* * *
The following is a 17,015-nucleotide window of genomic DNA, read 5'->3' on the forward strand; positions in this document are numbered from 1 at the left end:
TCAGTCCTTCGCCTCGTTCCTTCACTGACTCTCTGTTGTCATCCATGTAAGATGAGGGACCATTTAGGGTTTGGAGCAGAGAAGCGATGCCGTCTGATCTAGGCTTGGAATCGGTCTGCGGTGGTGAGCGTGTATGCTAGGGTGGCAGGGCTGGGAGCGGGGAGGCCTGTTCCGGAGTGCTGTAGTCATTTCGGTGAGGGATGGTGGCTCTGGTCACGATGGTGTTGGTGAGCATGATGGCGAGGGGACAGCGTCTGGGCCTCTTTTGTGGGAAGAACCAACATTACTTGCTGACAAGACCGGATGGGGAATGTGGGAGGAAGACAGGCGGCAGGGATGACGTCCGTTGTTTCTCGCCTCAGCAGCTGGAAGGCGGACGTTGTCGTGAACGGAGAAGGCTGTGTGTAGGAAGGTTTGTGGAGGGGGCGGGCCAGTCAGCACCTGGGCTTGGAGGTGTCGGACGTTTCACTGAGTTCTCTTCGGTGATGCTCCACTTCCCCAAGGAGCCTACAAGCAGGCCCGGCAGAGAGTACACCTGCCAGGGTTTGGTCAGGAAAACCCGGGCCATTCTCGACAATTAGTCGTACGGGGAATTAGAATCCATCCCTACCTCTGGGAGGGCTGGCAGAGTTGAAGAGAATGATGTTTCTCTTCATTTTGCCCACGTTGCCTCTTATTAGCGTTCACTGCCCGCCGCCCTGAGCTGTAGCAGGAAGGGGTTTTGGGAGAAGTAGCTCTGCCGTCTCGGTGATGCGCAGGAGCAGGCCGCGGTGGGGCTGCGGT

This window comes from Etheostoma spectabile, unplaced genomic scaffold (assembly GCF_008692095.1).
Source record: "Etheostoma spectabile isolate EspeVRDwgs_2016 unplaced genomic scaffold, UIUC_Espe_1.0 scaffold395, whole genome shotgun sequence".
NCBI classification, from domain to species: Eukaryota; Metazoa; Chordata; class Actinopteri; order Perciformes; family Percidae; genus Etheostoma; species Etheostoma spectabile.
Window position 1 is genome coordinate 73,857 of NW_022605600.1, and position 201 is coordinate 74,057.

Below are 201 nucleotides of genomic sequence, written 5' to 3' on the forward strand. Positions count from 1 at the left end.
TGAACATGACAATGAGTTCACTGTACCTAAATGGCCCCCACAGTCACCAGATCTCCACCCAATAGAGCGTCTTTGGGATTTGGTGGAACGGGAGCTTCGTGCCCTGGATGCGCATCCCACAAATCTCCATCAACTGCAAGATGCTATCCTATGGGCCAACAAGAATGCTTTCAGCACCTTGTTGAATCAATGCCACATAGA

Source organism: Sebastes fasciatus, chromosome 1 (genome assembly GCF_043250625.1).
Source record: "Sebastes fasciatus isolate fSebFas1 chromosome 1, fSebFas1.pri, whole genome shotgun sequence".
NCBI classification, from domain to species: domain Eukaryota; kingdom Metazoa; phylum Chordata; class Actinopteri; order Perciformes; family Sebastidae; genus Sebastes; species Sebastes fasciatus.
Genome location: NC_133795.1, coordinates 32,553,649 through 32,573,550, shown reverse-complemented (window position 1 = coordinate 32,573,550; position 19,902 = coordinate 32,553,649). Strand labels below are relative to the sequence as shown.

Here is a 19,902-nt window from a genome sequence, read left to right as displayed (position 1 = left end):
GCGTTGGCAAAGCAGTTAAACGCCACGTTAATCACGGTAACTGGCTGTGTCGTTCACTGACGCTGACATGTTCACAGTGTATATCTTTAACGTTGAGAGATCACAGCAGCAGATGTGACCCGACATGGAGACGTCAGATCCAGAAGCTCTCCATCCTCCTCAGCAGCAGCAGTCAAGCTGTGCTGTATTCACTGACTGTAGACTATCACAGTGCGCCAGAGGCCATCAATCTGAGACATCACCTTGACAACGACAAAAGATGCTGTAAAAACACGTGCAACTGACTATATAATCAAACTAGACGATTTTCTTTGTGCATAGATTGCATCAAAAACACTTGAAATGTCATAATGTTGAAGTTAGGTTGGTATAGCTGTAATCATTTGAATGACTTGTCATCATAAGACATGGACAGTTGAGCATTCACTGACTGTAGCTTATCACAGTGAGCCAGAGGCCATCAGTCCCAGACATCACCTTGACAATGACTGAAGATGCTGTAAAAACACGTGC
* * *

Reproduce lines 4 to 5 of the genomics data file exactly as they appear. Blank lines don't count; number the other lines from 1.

Source record: "Etheostoma spectabile isolate EspeVRDwgs_2016 unplaced genomic scaffold, UIUC_Espe_1.0 scaffold395, whole genome shotgun sequence".
NCBI classification, from domain to species: Eukaryota; Metazoa; Chordata; class Actinopteri; order Perciformes; family Percidae; genus Etheostoma; species Etheostoma spectabile.